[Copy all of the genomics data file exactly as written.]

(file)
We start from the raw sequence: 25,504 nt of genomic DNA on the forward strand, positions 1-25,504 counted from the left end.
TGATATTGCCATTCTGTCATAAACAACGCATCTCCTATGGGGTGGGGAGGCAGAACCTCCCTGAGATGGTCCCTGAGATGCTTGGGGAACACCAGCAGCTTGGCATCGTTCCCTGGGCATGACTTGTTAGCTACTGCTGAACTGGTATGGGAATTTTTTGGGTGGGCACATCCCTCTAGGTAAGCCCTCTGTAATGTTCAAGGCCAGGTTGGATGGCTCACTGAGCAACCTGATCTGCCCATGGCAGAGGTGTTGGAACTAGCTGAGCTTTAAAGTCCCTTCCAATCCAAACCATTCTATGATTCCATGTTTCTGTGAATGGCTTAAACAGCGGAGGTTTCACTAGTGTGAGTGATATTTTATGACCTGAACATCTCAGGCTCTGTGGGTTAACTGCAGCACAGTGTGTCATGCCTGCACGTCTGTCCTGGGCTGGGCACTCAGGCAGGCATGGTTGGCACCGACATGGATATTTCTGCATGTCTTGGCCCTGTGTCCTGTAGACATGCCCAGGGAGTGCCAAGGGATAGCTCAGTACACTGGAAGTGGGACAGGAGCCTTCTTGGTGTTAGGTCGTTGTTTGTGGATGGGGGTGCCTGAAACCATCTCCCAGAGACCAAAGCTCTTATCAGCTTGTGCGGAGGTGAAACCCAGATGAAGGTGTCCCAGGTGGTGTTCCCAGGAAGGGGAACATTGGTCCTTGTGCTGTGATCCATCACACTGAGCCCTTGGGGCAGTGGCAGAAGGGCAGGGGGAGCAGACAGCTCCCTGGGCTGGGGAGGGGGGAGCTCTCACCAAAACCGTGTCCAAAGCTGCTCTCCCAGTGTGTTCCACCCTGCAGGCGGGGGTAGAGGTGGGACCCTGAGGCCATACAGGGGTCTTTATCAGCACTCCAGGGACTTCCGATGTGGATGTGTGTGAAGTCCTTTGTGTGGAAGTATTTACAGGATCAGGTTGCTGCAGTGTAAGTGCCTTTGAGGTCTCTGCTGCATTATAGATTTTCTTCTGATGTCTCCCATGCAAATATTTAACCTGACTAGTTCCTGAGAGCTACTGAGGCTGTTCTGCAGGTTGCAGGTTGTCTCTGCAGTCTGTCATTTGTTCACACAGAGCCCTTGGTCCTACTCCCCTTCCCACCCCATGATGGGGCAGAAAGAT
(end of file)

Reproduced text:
We start from the raw sequence: 25,504 nt of genomic DNA on the forward strand, positions 1-25,504 counted from the left end.
TGATATTGCCATTCTGTCATAAACAACGCATCTCCTATGGGGTGGGGAGGCAGAACCTCCCTGAGATGGTCCCTGAGATGCTTGGGGAACACCAGCAGCTTGGCATCGTTCCCTGGGCATGACTTGTTAGCTACTGCTGAACTGGTATGGGAATTTTTTGGGTGGGCACATCCCTCTAGGTAAGCCCTCTGTAATGTTCAAGGCCAGGTTGGATGGCTCACTGAGCAACCTGATCTGCCCATGGCAGAGGTGTTGGAACTAGCTGAGCTTTAAAGTCCCTTCCAATCCAAACCATTCTATGATTCCATGTTTCTGTGAATGGCTTAAACAGCGGAGGTTTCACTAGTGTGAGTGATATTTTATGACCTGAACATCTCAGGCTCTGTGGGTTAACTGCAGCACAGTGTGTCATGCCTGCACGTCTGTCCTGGGCTGGGCACTCAGGCAGGCATGGTTGGCACCGACATGGATATTTCTGCATGTCTTGGCCCTGTGTCCTGTAGACATGCCCAGGGAGTGCCAAGGGATAGCTCAGTACACTGGAAGTGGGACAGGAGCCTTCTTGGTGTTAGGTCGTTGTTTGTGGATGGGGGTGCCTGAAACCATCTCCCAGAGACCAAAGCTCTTATCAGCTTGTGCGGAGGTGAAACCCAGATGAAGGTGTCCCAGGTGGTGTTCCCAGGAAGGGGAACATTGGTCCTTGTGCTGTGATCCATCACACTGAGCCCTTGGGGCAGTGGCAGAAGGGCAGGGGGAGCAGACAGCTCCCTGGGCTGGGGAGGGGGGAGCTCTCACCAAAACCGTGTCCAAAGCTGCTCTCCCAGTGTGTTCCACCCTGCAGGCGGGGGTAGAGGTGGGACCCTGAGGCCATACAGGGGTCTTTATCAGCACTCCAGGGACTTCCGATGTGGATGTGTGTGAAGTCCTTTGTGTGGAAGTATTTACAGGATCAGGTTGCTGCAGTGTAAGTGCCTTTGAGGTCTCTGCTGCATTATAGATTTTCTTCTGATGTCTCCCATGCAAATATTTAACCTGACTAGTTCCTGAGAGCTACTGAGGCTGTTCTGCAGGTTGCAGGTTGTCTCTGCAGTCTGTCATTTGTTCACACAGAGCCCTTGGTCCTACTCCCCTTCCCACCCCATGATGGGGCAGAAAGAT